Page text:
The Employment Appeal Tribunal (EAT) recently considered the implications of an employer enforcing a drastic pay cut on an employee.


Commonly, an employee’s constructive dismissal claim will be based on a breach of implied term of mutual trust and confidence. This occurs where an employer has acted in such a way as to damage the trust and confidence between them and their employee, without reasonable and proper cause.

Facts of the case

In Mostyn v S and P Casuals Ltd, Mr Mostyn was asked to take a pay cut from £45,000 to £25,000. After making a formal complaint to his employer, which was rejected, Mr Mostyn resigned and brought a claim of constructive dismissal. He was unsuccessful at employment tribunal, he appealed.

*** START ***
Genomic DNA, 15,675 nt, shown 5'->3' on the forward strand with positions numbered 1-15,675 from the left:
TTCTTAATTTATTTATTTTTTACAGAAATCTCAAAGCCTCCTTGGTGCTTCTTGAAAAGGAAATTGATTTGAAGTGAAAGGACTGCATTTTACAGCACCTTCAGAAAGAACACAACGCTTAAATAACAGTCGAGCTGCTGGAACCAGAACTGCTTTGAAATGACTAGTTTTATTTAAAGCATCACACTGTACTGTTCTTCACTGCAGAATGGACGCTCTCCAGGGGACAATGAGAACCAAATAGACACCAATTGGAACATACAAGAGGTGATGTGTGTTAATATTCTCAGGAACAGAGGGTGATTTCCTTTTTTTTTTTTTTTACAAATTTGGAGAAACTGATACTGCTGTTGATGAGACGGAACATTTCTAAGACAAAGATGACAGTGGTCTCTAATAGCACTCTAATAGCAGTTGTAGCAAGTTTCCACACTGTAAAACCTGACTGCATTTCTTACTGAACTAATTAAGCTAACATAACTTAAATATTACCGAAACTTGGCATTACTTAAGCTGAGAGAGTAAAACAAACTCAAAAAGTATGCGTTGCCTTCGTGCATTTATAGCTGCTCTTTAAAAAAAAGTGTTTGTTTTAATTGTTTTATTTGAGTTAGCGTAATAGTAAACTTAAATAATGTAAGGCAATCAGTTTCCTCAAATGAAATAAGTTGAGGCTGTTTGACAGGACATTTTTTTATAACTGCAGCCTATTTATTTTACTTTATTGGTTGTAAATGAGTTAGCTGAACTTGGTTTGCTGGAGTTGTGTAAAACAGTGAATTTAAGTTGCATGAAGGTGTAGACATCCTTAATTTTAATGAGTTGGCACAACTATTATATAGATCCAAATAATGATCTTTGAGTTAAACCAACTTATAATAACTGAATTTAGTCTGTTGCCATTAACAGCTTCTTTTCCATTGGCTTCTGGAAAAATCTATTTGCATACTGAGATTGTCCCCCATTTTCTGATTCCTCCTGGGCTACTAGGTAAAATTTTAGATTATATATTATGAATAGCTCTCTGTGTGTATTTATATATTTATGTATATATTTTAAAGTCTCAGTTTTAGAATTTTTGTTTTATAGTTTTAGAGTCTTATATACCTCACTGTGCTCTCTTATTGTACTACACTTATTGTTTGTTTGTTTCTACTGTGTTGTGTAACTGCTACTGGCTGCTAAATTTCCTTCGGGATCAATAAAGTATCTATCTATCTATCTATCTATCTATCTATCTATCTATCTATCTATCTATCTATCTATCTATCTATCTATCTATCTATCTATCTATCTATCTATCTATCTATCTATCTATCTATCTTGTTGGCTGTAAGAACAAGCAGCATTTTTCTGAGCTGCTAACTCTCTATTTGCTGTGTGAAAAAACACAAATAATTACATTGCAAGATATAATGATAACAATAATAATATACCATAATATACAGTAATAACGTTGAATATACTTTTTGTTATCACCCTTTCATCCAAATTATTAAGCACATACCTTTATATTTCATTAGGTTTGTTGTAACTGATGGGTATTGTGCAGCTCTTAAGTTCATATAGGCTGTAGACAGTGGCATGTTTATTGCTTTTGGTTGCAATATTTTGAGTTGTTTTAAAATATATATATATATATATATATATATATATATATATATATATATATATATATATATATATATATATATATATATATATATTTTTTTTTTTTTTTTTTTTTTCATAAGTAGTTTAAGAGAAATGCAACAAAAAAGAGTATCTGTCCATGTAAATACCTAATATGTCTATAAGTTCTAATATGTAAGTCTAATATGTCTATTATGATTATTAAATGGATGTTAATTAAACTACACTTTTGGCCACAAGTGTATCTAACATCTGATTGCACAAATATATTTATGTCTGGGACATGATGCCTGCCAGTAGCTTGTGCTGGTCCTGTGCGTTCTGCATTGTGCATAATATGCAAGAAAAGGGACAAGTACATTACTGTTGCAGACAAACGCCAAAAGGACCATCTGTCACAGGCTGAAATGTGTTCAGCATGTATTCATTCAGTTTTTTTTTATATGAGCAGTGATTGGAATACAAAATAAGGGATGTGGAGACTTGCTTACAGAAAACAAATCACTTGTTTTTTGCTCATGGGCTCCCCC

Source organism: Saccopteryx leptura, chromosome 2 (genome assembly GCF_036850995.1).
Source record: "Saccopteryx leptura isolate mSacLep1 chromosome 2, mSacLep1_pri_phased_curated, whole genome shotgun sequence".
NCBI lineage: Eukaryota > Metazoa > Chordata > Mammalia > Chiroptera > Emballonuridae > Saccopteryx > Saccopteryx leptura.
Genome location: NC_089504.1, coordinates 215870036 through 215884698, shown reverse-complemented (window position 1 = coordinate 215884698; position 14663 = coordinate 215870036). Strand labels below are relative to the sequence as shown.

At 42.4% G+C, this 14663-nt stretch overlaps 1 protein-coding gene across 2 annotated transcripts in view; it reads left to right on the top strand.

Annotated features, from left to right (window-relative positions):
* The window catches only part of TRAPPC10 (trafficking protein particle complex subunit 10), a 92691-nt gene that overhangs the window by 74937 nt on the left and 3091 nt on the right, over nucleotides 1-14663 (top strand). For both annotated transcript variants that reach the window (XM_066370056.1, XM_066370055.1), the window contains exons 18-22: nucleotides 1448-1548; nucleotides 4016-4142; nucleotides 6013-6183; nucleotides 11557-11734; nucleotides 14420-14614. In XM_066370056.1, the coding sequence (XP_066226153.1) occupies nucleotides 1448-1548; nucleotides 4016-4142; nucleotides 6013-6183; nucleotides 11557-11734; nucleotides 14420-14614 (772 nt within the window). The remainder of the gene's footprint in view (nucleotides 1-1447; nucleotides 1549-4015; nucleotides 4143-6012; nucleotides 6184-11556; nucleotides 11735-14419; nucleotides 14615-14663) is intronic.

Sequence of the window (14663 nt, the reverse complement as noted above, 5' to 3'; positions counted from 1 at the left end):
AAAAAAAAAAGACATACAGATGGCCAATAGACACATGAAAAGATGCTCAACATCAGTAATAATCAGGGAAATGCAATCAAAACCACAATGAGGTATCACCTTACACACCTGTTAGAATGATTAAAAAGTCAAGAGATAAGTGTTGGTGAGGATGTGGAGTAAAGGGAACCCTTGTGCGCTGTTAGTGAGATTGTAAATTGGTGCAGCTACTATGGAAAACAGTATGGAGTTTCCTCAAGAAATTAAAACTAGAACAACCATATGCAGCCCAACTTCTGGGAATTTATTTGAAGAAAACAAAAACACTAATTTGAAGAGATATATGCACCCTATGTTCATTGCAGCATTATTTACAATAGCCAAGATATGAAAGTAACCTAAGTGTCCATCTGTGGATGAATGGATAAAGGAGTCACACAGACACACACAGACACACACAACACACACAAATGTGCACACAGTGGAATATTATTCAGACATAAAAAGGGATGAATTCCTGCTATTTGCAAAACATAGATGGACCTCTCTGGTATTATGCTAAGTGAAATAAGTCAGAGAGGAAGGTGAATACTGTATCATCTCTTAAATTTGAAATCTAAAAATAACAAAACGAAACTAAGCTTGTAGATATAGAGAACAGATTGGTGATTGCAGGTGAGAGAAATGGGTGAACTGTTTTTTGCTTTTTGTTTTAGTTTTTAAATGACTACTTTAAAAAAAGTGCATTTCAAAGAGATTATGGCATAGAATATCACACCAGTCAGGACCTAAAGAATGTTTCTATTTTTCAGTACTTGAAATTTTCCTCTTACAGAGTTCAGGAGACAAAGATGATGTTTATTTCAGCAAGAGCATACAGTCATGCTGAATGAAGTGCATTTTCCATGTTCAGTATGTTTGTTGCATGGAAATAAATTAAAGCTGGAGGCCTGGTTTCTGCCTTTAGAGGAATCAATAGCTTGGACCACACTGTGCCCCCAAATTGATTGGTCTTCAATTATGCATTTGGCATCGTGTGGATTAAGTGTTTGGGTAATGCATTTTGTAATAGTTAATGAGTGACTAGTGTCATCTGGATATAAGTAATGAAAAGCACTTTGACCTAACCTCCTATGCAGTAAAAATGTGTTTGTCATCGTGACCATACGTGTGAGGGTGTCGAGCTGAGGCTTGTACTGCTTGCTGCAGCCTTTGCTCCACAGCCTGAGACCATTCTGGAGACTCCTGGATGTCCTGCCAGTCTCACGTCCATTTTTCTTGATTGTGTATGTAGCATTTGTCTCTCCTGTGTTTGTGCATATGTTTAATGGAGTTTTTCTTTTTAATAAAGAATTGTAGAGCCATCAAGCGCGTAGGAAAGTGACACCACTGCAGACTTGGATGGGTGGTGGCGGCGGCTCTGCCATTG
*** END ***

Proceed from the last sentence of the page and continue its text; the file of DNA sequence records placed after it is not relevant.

At the appeal, the EAT ruled that, when it comes to unilaterally imposing a significant pay cut, no employer can have reasonable and proper cause for breaching the implied term of mutual trust and confidence in this way.

As it happened, not only was the pay cut a breach of the implied term, it was also a breach of an express term in Mr Mostyn’s contract that covered salary payment. The EAT therefore found that there had been a clear breach of contract entitling him to resign and claim constructive dismissal.


This decision has ramifications for both employers and employees.  While this was an extreme example, the EAT’s ruling makes it clear that reducing pay is always likely to be a  breach of the implied term of trust and confidence.

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